UV and EYES: WHY WE NEED TO WEAR SUNGLASSES
TYPES OF UV
Over time, the effects of UV rays may help cause a number of eye problems.
can hurt your central vision. It can damage the macula, a part of the retina at the back of your eye.
The front part of your eye (the cornea and the lens) absorbs most UV-B rays, but these rays may cause even more damage to your eyes than UV-A rays.
WHAT DAMAGE IS CAUSED BY UV?
UV rays may lead to macular degeneration, a leading cause of vision loss for older Americans.
UV rays, especially UV-B rays, may also cause some kinds of cataracts. A cataract is a clouding of the eye’s natural lens, the part of the eye that focuses the light we see.
Another UV-related problem is a growth called pterygium. This growth begins on the white of the eye and may involve the cornea. Eventually, the growth may block vision. It is more common in people who work outside in the sun and wind.
Skin cancer around the eyelids is also linked to prolonged UV exposure.
Corneal sunburn, called photokeratitis, is the result of high short-term exposure to UV-B rays. Long hours at the beach or skiing without proper eye protection can cause this problem. It can be very painful and may cause temporary vision loss.
KIDS NEED UV PROTECTION MORE
The risk of damage to our eyes and skin from solar UV radiation is cumulative, meaning the danger continues to grow as we spend time in the sun throughout our lifetime.
This smart little girl is using sunblock and wearing a hat and sunglasses, for the ultimate in sun protection.
With this in mind, it's especially important for kids to protect their eyes from the sun. Children generally spend much more time outdoors than adults.
In fact, some experts say that because children tend to spend significantly more time outdoors than most adults, up to half of a person's lifetime exposure to UV radiation can occur by age 18. (Other research cited by The Skin Cancer Foundation says slightly less than 25 percent of our lifetime exposure to UV radiation is sustained during childhood.)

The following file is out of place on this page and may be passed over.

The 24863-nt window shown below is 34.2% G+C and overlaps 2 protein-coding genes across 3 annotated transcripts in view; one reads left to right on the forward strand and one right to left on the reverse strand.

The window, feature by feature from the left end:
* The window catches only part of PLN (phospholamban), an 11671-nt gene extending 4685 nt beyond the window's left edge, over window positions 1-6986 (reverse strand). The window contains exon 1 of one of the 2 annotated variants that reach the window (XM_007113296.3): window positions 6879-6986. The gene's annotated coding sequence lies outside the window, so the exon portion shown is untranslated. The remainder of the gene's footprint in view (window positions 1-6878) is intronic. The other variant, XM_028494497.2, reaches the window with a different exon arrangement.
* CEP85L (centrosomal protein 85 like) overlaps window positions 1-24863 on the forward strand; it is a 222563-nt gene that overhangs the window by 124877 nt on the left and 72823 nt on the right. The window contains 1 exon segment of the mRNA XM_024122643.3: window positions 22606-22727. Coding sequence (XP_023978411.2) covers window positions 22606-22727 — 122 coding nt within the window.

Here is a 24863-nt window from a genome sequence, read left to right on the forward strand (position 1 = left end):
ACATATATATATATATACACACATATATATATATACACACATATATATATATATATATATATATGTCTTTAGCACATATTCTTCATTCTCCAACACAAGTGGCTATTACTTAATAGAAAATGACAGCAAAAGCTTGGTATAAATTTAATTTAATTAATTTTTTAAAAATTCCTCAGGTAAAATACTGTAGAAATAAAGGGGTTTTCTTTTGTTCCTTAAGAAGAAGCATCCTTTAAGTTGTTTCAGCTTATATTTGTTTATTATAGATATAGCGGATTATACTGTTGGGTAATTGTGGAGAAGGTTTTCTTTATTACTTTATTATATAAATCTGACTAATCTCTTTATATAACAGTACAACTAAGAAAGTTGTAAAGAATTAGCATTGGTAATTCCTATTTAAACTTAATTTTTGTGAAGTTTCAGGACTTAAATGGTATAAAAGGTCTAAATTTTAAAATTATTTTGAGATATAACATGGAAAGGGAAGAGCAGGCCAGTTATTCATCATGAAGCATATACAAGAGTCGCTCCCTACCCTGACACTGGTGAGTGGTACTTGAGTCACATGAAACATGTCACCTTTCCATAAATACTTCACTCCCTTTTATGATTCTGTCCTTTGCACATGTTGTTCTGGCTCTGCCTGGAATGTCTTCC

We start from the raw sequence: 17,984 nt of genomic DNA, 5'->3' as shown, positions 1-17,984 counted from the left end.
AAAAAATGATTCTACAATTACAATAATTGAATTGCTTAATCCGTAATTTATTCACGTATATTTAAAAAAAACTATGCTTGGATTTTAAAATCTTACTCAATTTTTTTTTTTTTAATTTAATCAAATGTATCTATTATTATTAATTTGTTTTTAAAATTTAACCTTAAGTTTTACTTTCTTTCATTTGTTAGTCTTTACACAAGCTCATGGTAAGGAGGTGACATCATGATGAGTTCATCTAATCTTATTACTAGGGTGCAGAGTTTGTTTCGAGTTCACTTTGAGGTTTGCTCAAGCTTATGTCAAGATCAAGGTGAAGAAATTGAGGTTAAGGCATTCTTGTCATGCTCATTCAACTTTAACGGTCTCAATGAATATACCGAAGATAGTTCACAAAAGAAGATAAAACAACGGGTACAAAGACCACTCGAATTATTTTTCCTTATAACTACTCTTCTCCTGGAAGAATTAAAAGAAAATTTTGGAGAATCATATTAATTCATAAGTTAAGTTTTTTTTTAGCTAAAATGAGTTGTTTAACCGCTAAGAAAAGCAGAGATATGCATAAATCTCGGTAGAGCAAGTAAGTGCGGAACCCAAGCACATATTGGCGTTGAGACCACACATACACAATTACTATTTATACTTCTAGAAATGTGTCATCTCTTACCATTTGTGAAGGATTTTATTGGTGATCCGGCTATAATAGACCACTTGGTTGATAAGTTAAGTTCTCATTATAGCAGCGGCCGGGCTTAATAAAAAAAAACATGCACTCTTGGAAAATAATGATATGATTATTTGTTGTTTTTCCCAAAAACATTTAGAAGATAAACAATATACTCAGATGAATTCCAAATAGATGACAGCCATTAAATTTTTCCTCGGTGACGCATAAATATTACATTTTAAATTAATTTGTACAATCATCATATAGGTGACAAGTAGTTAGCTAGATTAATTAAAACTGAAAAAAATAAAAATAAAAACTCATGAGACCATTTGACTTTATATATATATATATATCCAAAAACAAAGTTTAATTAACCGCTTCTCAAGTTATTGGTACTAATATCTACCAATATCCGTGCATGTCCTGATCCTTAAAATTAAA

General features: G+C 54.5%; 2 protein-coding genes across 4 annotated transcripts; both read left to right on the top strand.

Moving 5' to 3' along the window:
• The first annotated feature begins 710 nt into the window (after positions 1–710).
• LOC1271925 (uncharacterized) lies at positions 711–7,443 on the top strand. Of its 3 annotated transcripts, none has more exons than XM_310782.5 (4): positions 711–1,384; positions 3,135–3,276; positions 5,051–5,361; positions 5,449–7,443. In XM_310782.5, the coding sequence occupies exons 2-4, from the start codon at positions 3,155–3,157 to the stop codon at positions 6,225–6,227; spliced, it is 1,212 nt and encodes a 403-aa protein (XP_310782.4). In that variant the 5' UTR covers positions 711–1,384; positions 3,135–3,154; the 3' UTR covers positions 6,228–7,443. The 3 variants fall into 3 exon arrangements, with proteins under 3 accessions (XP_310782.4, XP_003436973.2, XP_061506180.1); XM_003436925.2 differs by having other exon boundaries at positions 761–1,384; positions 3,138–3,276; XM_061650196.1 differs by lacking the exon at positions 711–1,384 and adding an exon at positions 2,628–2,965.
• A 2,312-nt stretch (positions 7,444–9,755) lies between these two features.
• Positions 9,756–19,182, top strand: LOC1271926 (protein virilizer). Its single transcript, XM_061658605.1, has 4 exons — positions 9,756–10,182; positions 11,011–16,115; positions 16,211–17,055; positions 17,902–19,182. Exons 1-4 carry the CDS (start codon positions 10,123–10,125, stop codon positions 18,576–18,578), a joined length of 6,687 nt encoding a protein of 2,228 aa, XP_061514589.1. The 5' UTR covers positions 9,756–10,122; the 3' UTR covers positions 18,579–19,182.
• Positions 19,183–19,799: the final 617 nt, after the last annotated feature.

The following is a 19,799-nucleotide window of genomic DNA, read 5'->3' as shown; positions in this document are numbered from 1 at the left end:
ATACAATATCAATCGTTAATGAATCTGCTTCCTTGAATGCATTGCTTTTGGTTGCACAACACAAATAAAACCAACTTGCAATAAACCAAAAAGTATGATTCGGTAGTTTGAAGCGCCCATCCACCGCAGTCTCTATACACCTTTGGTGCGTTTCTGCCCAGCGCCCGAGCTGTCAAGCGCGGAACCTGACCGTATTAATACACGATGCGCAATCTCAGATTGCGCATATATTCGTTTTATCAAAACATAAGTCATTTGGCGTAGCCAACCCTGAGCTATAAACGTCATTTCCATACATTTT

Also, children are more susceptible to retinal damage from UV rays because the lens inside a child's eye is clearer than an adult lens, enabling more UV to penetrate deep into the eye.
Therefore, make sure your kids' eyes are protected from the sun with good quality sunglasses. Also, encourage your child to wear a hat on sunny days to further reduce UV exposure.
DIGITAL Blue light
Blue light is not limited to just atmospheric light, but also to digital devices. LCD and LED computer and television screens, smartphones, tablets and GPS devices all emit blue light, also known as high energy visible light. As the quality of such screens improves continuously, their blue light emission is increasing.
Excessive amounts of this blue light can have an adverse effect and cause eye strain and fatigue.
HOYA Blue Control Lenses features:
· Neutralise blue light, preventing from eye strain and fatigue
· Reduce glare for more comfortable and relaxed vision
· Better contrast perception, offering a more natural colour experience